Moriah Young is a graduate student at the Kellogg Biological Station and a member of Phoebe Zarnetske’s Lab. Her PhD research seeks to understand the effects of climate change on soil biota, plant, and herbivore interactions. Using a combination of field and greenhouse studies, Moriah works to understand the ways in which the composition and structure of soil microbial communities respond to warming and drought, as well as describing the role that the soil microbial community has on plant traits, stress responses, and insect preferences in the presence of warming and drought.
I went into my third and final field season as a PhD student feeling like a well-oiled machine. I was planning to conduct a greenhouse experiment, one similar to what I had done a previous summer, but on a larger scale. I was also planning to collect my third year of soil samples, something I had done countless times the previous two summers. However, the ecology gods had other plans for me. My summer immediately got off to a bad start. The first week I was supposed to be at Kellogg Biological Station (KBS) I came down with a terrible cold. In May, of all times! The issue was that I had already sterilized the potting mix I was going to use prior to getting sick. This is not a trivial step in this experiment. After nearly a week of the potting mix sitting in buckets while I was sick in bed, I had to sterilize them a third time.
When I finally made it to KBS, my undergraduate mentee Adrian and I quickly got to know each other as we tried to make up for lost time. The purpose of the greenhouse experiment was to see if warmed, drought, or warmed plus drought soils taken from a field experiment with these treatments in the KBS Long Term Ecological Research (LTER) affected the growth of two plant species, red clover and Timothy grass. This greenhouse experiment will help me understand the soil microbial community’s mediated effects on plant growth in the face of climate change. The soil that was collected from the different field treatments was inoculated into pots with the sterilized potting mix.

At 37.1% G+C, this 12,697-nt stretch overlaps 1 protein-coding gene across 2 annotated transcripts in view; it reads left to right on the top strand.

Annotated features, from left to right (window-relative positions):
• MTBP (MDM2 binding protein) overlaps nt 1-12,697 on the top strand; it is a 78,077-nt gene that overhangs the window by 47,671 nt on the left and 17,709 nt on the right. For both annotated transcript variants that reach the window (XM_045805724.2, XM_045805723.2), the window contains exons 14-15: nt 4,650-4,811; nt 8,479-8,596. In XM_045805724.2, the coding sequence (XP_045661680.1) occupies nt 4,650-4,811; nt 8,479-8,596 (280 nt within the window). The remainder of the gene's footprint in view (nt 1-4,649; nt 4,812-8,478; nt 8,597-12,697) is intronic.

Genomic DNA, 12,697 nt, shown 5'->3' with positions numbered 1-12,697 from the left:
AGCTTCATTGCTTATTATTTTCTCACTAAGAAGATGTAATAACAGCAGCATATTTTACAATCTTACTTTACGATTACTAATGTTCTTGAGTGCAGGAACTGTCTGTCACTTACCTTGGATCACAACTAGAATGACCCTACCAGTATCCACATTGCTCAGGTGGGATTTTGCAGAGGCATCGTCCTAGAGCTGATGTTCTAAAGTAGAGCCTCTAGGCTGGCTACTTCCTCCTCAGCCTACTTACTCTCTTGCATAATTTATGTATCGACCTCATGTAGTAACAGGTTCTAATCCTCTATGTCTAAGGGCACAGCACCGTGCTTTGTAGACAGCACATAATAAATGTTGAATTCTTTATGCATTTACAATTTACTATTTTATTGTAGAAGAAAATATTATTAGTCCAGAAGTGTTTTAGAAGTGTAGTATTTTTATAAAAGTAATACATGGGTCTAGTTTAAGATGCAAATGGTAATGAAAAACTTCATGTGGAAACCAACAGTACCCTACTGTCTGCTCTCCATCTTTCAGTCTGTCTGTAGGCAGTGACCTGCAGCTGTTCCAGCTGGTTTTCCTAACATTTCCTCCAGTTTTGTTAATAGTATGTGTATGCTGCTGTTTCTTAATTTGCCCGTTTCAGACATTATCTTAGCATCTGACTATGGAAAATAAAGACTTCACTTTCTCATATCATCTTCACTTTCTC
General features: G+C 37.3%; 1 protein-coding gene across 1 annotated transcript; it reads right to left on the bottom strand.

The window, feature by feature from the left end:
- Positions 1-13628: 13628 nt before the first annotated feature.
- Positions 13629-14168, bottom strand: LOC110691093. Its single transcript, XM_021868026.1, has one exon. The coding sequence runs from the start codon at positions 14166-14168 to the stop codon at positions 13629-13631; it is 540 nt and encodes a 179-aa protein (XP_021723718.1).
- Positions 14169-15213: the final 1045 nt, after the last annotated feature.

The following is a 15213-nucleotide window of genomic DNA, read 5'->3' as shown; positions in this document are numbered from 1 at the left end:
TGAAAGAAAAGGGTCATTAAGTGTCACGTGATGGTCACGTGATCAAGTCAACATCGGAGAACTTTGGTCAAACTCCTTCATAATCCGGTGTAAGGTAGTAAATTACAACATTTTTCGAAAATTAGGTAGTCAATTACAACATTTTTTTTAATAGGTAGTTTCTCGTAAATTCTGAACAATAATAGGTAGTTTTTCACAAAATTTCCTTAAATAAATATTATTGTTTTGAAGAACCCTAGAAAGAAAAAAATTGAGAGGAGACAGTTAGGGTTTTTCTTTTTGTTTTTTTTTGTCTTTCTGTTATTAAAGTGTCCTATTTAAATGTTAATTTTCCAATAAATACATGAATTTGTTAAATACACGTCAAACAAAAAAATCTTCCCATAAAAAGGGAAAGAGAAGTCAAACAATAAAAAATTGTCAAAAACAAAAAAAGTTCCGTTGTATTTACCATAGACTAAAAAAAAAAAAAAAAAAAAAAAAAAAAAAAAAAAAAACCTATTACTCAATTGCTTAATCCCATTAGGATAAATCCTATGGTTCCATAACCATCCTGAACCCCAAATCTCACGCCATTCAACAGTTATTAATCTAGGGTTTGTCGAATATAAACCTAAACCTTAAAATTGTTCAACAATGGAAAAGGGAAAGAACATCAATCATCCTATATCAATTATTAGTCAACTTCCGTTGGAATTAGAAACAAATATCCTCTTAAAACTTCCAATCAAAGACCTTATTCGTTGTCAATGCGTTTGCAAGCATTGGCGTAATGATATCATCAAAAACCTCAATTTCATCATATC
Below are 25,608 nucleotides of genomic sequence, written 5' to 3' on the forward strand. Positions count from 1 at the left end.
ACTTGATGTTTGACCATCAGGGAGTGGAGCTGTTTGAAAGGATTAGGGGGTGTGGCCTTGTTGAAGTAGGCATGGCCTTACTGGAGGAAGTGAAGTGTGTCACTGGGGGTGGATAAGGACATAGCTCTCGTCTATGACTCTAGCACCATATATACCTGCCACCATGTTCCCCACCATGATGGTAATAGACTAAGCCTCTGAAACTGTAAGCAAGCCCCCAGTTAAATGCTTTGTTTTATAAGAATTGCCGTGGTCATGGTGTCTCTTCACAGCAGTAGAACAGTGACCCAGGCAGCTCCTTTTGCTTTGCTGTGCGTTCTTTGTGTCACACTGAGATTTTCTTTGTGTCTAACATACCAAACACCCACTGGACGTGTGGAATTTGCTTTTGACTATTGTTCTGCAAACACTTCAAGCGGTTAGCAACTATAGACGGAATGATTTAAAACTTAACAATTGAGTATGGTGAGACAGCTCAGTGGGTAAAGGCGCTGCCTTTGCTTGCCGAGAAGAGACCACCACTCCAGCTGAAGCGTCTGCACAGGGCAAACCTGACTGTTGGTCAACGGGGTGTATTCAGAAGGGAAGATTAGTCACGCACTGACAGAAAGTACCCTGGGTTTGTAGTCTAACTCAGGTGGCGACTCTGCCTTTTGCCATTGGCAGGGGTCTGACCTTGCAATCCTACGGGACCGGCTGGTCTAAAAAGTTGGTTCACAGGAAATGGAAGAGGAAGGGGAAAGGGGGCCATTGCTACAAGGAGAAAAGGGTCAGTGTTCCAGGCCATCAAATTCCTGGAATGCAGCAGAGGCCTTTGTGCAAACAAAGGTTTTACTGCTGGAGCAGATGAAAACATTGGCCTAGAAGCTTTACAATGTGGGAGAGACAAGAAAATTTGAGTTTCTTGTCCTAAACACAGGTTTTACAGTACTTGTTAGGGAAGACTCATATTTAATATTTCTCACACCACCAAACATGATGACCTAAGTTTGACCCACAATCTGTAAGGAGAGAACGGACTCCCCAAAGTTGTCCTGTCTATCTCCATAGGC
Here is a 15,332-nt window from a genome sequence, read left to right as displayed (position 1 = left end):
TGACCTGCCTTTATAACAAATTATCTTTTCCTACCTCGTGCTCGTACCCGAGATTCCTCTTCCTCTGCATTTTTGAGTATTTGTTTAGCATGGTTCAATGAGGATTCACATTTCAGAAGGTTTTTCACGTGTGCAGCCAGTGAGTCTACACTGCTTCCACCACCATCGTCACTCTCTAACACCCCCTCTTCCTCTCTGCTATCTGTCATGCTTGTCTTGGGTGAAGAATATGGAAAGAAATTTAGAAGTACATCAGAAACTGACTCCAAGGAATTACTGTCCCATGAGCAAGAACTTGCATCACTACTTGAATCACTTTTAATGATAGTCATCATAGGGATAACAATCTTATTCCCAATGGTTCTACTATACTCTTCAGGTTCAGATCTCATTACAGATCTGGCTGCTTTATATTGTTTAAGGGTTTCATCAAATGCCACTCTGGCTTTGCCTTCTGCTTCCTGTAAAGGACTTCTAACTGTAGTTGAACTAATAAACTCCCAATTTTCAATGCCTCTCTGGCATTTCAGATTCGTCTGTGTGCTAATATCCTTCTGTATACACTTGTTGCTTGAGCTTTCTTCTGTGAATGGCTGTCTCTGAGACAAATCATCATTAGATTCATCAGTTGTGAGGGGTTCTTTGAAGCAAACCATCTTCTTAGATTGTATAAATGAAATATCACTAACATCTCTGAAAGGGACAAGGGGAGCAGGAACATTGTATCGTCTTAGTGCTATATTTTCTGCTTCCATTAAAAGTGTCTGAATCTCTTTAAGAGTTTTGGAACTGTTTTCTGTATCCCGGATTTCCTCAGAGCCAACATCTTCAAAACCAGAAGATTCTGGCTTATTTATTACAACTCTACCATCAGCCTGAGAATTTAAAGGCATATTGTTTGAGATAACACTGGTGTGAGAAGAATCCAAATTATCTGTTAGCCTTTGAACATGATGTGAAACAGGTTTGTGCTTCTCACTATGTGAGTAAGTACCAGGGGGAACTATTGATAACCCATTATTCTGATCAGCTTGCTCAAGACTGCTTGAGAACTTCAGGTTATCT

Finally, we got the greenhouse experiment up and running without further difficulty and now all we had to do was patiently wait for the seedlings to emerge from beneath the soil. This didn’t take long, as seedlings quickly emerged within days. However, we soon realized that not all the seedlings were coming up. Puzzled, we soon noticed it seemed like we were seeing a greenhouse effect. On some tables, nearly all the seedlings grew, but on other tables, most had not. Thankfully we had randomized the pots, so this was not detrimental to my experiment. We resowed seeds into pots that did not successfully germinate, however, this greenhouse effect remained evident throughout the experiment, with some plants looking healthy and growing strong, while others were clearly struggling.
It is not uncommon for work in ecology to not go as planned. As ecologists we must learn to adapt to the weather, or other unforeseen circumstances like colds and strange greenhouse effects. No matter how many years I have been doing ecological research, this can still be a hard component to grasp. But instead of looking at this in a negative light, I think of all the positive things that can come out of it, and I tried to pass this lesson on to Adrian as well. Challenges help me sharpen my problem solving skills, and teach me to always be prepared while trying to think of all the possible scenarios. Ultimately, it teaches me perseverance. There were so many times that I wanted to give up on this experiment, but I knew I could count on Adrian and my colleagues at the KBS LTER, so I carried through and completed my greenhouse experiment. And even though not all went to plan, and I haven’t looked at the final data yet, this experiment was a good reminder of the element of unpredictability when carrying out an ecological experiment.